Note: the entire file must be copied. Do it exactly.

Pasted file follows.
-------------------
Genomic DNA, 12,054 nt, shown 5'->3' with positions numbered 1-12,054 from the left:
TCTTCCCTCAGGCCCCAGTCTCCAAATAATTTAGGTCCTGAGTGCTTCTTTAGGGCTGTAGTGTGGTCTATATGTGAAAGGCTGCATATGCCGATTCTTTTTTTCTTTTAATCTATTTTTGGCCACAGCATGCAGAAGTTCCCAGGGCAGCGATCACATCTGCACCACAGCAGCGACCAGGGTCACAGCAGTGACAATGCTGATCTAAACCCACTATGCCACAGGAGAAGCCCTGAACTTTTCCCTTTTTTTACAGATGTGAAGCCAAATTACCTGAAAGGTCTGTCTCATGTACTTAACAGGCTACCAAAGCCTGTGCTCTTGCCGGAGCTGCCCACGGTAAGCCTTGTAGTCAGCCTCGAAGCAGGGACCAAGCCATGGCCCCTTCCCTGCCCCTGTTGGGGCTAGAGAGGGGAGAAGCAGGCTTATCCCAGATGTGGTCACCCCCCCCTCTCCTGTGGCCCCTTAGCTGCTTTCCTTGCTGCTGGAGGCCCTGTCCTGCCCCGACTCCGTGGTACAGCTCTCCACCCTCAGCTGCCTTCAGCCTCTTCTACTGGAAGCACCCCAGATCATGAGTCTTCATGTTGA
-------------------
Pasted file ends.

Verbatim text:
Genomic DNA, 12,054 nt, shown 5'->3' with positions numbered 1-12,054 from the left:
TCTTCCCTCAGGCCCCAGTCTCCAAATAATTTAGGTCCTGAGTGCTTCTTTAGGGCTGTAGTGTGGTCTATATGTGAAAGGCTGCATATGCCGATTCTTTTTTTCTTTTAATCTATTTTTGGCCACAGCATGCAGAAGTTCCCAGGGCAGCGATCACATCTGCACCACAGCAGCGACCAGGGTCACAGCAGTGACAATGCTGATCTAAACCCACTATGCCACAGGAGAAGCCCTGAACTTTTCCCTTTTTTTACAGATGTGAAGCCAAATTACCTGAAAGGTCTGTCTCATGTACTTAACAGGCTACCAAAGCCTGTGCTCTTGCCGGAGCTGCCCACGGTAAGCCTTGTAGTCAGCCTCGAAGCAGGGACCAAGCCATGGCCCCTTCCCTGCCCCTGTTGGGGCTAGAGAGGGGAGAAGCAGGCTTATCCCAGATGTGGTCACCCCCCCCTCTCCTGTGGCCCCTTAGCTGCTTTCCTTGCTGCTGGAGGCCCTGTCCTGCCCCGACTCCGTGGTACAGCTCTCCACCCTCAGCTGCCTTCAGCCTCTTCTACTGGAAGCACCCCAGATCATGAGTCTTCATGTTGA